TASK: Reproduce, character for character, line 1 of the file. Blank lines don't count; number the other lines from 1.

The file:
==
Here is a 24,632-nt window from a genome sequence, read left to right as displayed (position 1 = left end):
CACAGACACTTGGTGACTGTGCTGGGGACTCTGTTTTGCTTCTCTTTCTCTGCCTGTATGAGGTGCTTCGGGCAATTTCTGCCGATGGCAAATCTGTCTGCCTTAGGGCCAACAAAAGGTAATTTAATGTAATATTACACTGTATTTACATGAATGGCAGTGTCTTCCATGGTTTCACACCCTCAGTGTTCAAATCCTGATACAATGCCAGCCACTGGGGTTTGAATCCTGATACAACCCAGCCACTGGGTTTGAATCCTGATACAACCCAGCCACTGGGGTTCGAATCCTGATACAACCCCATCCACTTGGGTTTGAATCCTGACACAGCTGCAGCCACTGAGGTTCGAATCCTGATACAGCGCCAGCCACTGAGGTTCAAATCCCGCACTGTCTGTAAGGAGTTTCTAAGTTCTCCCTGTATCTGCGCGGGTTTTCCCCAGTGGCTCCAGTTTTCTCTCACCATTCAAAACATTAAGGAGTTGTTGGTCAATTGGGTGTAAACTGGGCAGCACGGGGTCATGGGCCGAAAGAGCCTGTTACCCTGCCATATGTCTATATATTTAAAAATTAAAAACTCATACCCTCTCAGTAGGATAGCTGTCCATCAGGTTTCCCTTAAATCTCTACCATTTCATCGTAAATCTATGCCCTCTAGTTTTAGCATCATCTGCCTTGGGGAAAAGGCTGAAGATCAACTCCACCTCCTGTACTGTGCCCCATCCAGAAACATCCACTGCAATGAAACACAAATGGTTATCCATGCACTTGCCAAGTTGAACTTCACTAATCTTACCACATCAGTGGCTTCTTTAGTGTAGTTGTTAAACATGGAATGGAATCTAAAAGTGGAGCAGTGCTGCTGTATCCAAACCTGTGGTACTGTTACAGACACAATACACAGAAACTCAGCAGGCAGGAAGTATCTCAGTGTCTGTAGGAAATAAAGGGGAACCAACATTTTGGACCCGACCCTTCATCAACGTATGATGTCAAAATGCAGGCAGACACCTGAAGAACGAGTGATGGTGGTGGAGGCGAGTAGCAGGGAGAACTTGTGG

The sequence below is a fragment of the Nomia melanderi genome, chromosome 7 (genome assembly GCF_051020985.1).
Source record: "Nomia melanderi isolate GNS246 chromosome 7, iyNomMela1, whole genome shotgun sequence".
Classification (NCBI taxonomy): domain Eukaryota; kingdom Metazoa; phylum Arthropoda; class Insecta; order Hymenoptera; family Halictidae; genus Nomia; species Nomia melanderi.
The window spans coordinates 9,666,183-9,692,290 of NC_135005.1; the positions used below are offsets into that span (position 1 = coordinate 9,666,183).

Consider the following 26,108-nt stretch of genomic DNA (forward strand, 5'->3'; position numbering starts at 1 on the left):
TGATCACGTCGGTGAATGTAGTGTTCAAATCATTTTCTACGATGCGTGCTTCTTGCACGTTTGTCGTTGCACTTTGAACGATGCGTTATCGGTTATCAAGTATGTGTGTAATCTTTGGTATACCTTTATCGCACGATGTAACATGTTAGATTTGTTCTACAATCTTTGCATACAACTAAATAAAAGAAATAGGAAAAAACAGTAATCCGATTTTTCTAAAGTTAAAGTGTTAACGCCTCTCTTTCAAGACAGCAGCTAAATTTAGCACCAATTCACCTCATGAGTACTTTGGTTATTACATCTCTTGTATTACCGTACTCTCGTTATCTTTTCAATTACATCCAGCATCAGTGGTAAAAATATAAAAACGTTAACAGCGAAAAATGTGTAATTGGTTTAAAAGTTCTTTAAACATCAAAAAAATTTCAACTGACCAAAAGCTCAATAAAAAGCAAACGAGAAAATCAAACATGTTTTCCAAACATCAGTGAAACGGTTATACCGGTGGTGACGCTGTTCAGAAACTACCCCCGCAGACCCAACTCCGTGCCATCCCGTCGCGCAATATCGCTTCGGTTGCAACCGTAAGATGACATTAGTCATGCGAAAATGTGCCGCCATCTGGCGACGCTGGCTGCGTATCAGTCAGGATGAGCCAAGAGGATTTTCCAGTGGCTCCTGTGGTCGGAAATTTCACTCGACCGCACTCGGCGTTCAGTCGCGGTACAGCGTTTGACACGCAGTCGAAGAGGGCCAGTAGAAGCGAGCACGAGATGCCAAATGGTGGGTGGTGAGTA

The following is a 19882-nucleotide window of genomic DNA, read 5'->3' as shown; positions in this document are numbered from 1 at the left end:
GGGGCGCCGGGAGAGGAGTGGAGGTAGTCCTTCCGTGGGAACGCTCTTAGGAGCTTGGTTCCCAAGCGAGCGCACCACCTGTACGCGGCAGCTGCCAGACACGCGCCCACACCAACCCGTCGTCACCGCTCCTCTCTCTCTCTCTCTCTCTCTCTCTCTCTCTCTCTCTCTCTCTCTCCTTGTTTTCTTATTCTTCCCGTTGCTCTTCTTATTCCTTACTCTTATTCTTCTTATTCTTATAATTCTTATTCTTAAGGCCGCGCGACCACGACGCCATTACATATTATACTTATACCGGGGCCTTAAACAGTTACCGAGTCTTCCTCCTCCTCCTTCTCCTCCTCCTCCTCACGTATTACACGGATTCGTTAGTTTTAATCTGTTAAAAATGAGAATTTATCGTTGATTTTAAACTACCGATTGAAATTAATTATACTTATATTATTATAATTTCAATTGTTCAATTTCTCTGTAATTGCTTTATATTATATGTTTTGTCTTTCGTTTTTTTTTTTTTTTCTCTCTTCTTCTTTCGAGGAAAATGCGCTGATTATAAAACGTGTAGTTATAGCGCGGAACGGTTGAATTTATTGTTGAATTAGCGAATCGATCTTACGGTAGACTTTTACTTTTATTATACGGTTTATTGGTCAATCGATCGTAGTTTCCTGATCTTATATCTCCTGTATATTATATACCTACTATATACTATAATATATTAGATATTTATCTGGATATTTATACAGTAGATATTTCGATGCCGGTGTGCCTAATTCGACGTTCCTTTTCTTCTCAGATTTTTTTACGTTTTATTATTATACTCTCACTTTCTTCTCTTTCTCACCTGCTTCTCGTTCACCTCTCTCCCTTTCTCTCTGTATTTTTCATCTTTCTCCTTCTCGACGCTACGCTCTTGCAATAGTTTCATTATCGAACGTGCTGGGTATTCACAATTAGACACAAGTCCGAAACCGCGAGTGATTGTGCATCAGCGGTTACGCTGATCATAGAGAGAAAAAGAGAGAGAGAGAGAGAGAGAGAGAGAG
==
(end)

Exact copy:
Here is a 24,632-nt window from a genome sequence, read left to right as displayed (position 1 = left end):